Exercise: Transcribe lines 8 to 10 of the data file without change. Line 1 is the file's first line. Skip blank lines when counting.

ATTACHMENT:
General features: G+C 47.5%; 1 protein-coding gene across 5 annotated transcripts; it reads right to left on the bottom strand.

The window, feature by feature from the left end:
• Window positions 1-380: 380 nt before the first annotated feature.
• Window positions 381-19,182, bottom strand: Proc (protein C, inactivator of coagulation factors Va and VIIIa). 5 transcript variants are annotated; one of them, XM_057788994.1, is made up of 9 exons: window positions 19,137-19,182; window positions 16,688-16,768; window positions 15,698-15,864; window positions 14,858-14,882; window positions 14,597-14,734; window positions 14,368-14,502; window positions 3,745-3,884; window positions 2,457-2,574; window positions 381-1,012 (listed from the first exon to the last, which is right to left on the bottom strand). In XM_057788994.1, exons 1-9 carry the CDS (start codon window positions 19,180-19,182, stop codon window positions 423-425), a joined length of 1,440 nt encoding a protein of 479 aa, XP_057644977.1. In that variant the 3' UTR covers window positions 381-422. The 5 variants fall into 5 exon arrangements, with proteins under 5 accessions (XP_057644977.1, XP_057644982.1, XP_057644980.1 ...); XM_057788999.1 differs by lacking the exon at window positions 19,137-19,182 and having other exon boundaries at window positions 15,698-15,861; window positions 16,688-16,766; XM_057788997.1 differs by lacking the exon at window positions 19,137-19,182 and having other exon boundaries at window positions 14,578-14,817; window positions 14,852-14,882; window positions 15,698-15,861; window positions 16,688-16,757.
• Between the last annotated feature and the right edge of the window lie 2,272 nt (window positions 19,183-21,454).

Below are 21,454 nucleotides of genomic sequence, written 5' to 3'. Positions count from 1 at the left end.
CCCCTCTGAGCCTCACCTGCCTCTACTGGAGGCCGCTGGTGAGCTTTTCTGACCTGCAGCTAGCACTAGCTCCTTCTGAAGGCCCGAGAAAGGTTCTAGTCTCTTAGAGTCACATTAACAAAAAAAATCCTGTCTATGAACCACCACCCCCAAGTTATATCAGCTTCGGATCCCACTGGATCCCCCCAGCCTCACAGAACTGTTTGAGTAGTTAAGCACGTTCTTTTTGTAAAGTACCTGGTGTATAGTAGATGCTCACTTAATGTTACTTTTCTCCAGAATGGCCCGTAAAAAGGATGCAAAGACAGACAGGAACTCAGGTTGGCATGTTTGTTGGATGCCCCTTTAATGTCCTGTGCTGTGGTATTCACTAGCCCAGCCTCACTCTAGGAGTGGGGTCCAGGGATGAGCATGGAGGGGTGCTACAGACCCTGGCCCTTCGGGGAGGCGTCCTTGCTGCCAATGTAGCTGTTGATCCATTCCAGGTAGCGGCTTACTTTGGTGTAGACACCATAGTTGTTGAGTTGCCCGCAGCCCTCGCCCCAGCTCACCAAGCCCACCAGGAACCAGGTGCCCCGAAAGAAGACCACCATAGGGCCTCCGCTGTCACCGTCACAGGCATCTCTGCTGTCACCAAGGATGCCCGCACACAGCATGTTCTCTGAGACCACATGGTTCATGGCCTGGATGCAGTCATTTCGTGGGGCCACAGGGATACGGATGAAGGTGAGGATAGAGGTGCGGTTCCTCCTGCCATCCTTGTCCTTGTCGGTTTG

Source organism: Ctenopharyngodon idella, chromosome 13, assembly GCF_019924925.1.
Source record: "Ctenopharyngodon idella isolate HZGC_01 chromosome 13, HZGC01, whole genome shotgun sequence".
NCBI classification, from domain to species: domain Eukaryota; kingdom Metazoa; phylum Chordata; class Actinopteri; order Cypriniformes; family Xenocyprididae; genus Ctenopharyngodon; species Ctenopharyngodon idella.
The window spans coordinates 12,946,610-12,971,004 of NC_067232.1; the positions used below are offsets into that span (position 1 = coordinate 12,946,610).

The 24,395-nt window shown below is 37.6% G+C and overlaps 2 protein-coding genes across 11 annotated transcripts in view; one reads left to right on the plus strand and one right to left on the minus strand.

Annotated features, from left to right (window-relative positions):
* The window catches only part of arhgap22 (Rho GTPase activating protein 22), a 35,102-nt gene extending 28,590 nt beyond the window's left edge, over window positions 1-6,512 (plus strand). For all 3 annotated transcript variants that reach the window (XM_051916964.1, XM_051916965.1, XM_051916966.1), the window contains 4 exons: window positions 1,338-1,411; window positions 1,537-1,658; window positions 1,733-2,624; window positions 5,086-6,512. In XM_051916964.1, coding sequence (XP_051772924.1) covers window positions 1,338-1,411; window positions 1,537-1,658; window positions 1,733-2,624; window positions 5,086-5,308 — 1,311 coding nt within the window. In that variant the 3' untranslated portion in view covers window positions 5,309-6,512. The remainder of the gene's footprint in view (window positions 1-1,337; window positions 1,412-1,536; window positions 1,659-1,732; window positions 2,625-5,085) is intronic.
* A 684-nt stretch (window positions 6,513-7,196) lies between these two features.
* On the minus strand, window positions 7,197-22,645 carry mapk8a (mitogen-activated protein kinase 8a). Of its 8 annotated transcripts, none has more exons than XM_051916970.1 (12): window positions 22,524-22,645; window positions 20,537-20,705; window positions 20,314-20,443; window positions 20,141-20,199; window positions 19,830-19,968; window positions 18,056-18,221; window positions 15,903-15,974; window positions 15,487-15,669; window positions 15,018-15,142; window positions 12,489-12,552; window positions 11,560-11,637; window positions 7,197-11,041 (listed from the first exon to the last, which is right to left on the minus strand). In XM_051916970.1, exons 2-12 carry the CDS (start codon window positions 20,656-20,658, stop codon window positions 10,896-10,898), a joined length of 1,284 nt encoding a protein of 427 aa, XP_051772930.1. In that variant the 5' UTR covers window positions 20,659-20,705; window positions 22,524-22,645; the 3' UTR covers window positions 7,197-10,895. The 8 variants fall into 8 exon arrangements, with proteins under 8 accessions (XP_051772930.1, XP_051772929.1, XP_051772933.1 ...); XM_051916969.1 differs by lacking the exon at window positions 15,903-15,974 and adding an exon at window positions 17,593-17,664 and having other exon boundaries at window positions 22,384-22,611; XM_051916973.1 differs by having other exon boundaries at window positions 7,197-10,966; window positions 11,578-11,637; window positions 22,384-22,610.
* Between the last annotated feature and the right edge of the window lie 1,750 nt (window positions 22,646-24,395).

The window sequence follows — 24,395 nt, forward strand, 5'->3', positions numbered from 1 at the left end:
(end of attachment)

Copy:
Source organism: Ctenopharyngodon idella, chromosome 13, assembly GCF_019924925.1.
Source record: "Ctenopharyngodon idella isolate HZGC_01 chromosome 13, HZGC01, whole genome shotgun sequence".
NCBI classification, from domain to species: domain Eukaryota; kingdom Metazoa; phylum Chordata; class Actinopteri; order Cypriniformes; family Xenocyprididae; genus Ctenopharyngodon; species Ctenopharyngodon idella.